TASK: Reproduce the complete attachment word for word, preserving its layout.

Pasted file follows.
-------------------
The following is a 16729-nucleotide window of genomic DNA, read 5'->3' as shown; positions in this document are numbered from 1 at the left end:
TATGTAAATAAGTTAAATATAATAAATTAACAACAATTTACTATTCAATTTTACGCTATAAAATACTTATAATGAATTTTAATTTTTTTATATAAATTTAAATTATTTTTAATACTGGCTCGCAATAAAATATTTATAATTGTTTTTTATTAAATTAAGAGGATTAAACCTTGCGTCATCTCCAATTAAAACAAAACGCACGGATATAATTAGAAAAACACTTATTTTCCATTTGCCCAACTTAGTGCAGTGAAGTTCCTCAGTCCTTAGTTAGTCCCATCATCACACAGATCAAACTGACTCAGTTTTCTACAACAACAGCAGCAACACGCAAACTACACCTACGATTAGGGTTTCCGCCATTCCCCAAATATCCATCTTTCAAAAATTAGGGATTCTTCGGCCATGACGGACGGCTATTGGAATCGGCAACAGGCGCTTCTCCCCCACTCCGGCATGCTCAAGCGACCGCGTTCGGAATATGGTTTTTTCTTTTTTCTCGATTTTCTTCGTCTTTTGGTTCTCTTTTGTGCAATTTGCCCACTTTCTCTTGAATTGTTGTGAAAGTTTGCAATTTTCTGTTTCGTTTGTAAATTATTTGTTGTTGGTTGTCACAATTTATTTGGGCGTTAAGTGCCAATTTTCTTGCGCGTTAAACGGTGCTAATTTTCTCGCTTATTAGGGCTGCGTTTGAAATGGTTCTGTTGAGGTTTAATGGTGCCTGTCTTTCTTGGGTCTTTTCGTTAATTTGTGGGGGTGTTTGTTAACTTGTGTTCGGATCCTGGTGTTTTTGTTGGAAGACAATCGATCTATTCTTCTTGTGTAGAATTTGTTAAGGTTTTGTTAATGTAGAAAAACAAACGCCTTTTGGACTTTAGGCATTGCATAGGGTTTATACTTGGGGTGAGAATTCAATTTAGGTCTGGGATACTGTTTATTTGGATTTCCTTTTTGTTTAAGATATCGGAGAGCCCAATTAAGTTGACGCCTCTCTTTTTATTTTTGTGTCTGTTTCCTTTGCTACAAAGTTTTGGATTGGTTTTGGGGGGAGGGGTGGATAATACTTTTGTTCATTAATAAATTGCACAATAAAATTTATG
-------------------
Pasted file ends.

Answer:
The following is a 16729-nucleotide window of genomic DNA, read 5'->3' as shown; positions in this document are numbered from 1 at the left end:
TATGTAAATAAGTTAAATATAATAAATTAACAACAATTTACTATTCAATTTTACGCTATAAAATACTTATAATGAATTTTAATTTTTTTATATAAATTTAAATTATTTTTAATACTGGCTCGCAATAAAATATTTATAATTGTTTTTTATTAAATTAAGAGGATTAAACCTTGCGTCATCTCCAATTAAAACAAAACGCACGGATATAATTAGAAAAACACTTATTTTCCATTTGCCCAACTTAGTGCAGTGAAGTTCCTCAGTCCTTAGTTAGTCCCATCATCACACAGATCAAACTGACTCAGTTTTCTACAACAACAGCAGCAACACGCAAACTACACCTACGATTAGGGTTTCCGCCATTCCCCAAATATCCATCTTTCAAAAATTAGGGATTCTTCGGCCATGACGGACGGCTATTGGAATCGGCAACAGGCGCTTCTCCCCCACTCCGGCATGCTCAAGCGACCGCGTTCGGAATATGGTTTTTTCTTTTTTCTCGATTTTCTTCGTCTTTTGGTTCTCTTTTGTGCAATTTGCCCACTTTCTCTTGAATTGTTGTGAAAGTTTGCAATTTTCTGTTTCGTTTGTAAATTATTTGTTGTTGGTTGTCACAATTTATTTGGGCGTTAAGTGCCAATTTTCTTGCGCGTTAAACGGTGCTAATTTTCTCGCTTATTAGGGCTGCGTTTGAAATGGTTCTGTTGAGGTTTAATGGTGCCTGTCTTTCTTGGGTCTTTTCGTTAATTTGTGGGGGTGTTTGTTAACTTGTGTTCGGATCCTGGTGTTTTTGTTGGAAGACAATCGATCTATTCTTCTTGTGTAGAATTTGTTAAGGTTTTGTTAATGTAGAAAAACAAACGCCTTTTGGACTTTAGGCATTGCATAGGGTTTATACTTGGGGTGAGAATTCAATTTAGGTCTGGGATACTGTTTATTTGGATTTCCTTTTTGTTTAAGATATCGGAGAGCCCAATTAAGTTGACGCCTCTCTTTTTATTTTTGTGTCTGTTTCCTTTGCTACAAAGTTTTGGATTGGTTTTGGGGGGAGGGGTGGATAATACTTTTGTTCATTAATAAATTGCACAATAAAATTTATG